Want to buy a ghost town? This house is for sale with an Old West town hidden in the backyard – complete with a saloon, jail and barbershop
- A 1800s saloon, jailhouse, grocer and barbershop are included in a Washington state property selling for $1.8 million
- The authentic buildings were brought to the property from bona-fide ghost town Silvana about an hour north by eccentric former owner Walter H. Jones
- The site was once the home of Jones’ Fantastic Museum, a collection of macabre oddities, featured in the 1962 Seattle Worlds Fair
- Also included are a 3,679-square-foot log ‘cabin,’ looping trails and gardens, space for 40 cars to park and a bridge over a creek that runs through the parcel
- Hundreds have shown interest in the property, said real estate agent Kari Haas of Windermere Real Estate, and a ‘cash super slam dunk deal’ may close next week
A buyer apparently looking for a spot to hang up their spurs is purchasing a home with three bedrooms, five bathrooms – and an entire Wild West town in its backyard.
Potential buyers for the five-acre property in Woodinville, Washington, off State Route 9 and surrounded by trees, will be transported to a bygone era complete with an onsite saloon, jail, barbershop and grocery store.
Real estate agent Kari Haas of Windermere Real Estate told DailyMail it is the ‘coolest property [she] has ever sold,’ and that more 100 people have toured the site since it came on the market two weeks ago.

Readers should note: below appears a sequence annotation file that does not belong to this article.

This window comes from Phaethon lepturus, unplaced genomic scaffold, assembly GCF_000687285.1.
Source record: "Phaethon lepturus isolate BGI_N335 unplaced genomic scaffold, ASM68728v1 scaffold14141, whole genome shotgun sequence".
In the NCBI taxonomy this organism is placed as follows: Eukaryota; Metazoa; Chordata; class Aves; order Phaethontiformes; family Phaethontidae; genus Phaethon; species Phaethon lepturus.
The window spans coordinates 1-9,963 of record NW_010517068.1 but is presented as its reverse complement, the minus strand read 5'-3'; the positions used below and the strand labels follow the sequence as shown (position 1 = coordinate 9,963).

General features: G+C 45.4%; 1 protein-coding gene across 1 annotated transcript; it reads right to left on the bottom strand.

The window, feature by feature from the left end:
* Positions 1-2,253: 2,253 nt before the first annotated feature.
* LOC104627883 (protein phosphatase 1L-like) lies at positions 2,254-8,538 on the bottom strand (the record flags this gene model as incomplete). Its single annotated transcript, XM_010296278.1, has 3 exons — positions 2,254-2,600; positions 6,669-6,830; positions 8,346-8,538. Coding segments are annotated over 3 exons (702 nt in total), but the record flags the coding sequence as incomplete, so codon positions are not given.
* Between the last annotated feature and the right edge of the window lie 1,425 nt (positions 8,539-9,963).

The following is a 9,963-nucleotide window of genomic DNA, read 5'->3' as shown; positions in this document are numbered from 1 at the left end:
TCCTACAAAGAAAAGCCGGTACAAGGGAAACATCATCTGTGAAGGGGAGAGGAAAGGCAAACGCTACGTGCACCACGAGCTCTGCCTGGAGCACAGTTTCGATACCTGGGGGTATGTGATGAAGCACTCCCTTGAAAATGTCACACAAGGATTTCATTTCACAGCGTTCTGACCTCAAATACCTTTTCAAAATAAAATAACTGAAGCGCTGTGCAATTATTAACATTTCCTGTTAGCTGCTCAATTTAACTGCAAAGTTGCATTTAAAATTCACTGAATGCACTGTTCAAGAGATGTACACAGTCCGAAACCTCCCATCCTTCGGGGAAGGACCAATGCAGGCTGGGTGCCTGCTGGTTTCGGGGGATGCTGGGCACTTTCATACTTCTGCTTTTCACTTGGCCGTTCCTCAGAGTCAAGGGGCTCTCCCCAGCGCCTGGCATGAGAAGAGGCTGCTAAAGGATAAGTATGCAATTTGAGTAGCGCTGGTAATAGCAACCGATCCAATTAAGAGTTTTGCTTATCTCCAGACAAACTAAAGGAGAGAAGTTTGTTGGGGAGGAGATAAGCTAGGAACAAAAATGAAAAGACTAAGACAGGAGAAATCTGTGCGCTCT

A cash offer above the $1.8 million asking price was accepted and closing is expected next week. Haas would only divulge that the buyer was not ‘a single person or a family.’
The property listing notes the ghost town structures ‘can be used for wine tasting, events, artist studio, work or play space.’ The four 19th century buildings were mostly gutted, Haas said.
A previous owner has removed the bar and other features from the saloon, along with the wall that divides it from the barbershop.
You can see where a desk, heat source and cell bars were inside the jail building, but they too have been removed by previous owners. The 1,000-square-foot row of buildings are connected to each other by a secret hallway in back, Haas said.
Built in the 1800s, the components of the little ghost town were hauled to the Woodinville parcel from the tiny rural community of Silvana, which currently houses 90 residents.
The buildings were shipped in from rural community of Silvana, a bona-fide ghost town with 90 current residents about an hour north where the buildings now stand
Built in the 1800s, the components of the little ghost town, which sit in the back yard of a more traditional home, were hauled to the newly listed property in Woodinville from the tiny rural community of Silvana, still standing and home to just 90 residents, by original owner Walter H. Jones in 1959.
When Jones began erecting the town neighbors clamored to get a look, according to a 1963 article in the Northshore Citizen.
Along with importing the slice of the past, Jones, who bought the land in 1948, gave the property itself a history of its own. He created Jones’ Fantastic Museum, an ever-growing collection of sideshow oddities that ended up part of the 1962 Seattle World’s Fair.
Gradually, his 500-square-foot cabin ballooned to 3,679 square feet to accommodate more of his collections, Haas told the Daily Mail.